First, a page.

Rating culture already encourages us to rate and evaluate other individuals and services as well. These review and rating mechanisms have become the digital ‘word of mouth’, and created a new kind of currency in the form of reputation.
Of course, we still don’t have life or death consequences for being rated in social media, but this reputation currency already has a great impact, for example on which voices on the internet get uplifted and amplified, and which voices still remain unheard.
Lastly, we have surveillance infrastructures in Western democracies:
Surveillance infrastructures and technologies have increased in both technical capacities and public prominence, not only in China but everywhere. For the sake of security, governments tend to view personal data as intelligence data and put the privacy aspect as a second priority. When talking about surveillance cameras and facial recognition, even if China has way more than any other country in the world, when you look at other types of ranking and data, like most surveilled cities or the most cameras per capita, you also find countries like the UK, India, the US, among others.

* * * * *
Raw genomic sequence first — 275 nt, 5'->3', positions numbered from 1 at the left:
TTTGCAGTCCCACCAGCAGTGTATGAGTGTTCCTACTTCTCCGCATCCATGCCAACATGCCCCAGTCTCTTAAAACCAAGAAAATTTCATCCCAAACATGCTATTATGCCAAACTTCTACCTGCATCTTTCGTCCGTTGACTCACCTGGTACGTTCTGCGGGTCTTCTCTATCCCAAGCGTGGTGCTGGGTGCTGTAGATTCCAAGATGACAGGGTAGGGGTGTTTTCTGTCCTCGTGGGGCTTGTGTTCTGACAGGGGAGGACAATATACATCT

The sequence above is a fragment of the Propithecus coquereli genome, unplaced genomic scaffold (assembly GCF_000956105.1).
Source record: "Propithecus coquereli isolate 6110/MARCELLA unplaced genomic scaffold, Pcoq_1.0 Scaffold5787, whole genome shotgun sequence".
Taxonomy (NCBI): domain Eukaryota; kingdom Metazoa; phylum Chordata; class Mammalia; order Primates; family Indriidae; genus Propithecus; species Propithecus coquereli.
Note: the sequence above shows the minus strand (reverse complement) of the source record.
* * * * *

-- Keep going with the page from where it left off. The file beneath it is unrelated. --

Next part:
Is there any hope in this kind of grim landscape? Could the progress of potential social credit systems be hindered in the near future?
One of the most prominent kinds of beacons of hope is of course the General Data Protection Regulation (GDPR). This regulation aims to harmonize data privacy laws across Europe, restructure the way companies approach data privacy and empower citizens regarding their data privacy. Even if enforcement of the GDPR remains difficult and time consuming, many firms have already been forced to make it easier for individuals to have their data deleted or retrieved, and companies also have to make sure that people’s data are not being collected and shared around without their consent.
However, data is still being collected for commercial & surveillance purposes and we probably don’t know the scope to which our data privacy has been breached or not. And it’s hard to say if the GDPR will be enough to stop the forces of state and corporate surveillance, but for sure it’s a very important step and a very powerful stance in favor of data privacy.
Is SCS a unique dystopia or simply part of a global trend?
China’s SCS is very unique in regards to how comprehensive and integrated it is to almost all aspects of life. At first sight it seems more like a breach of human rights and a tool of state control, than anything else, especially with the way the media have portrayed it, but also the reality of it as well.
However, it also should be a warning sign and a reminder that we have tons of instances in our societies, that not only compare to the ones of the SCS, but are also breaching our privacy rights. This system could show us that we’re already heading in that direction and how far rating surveillance data privacy breaches can go.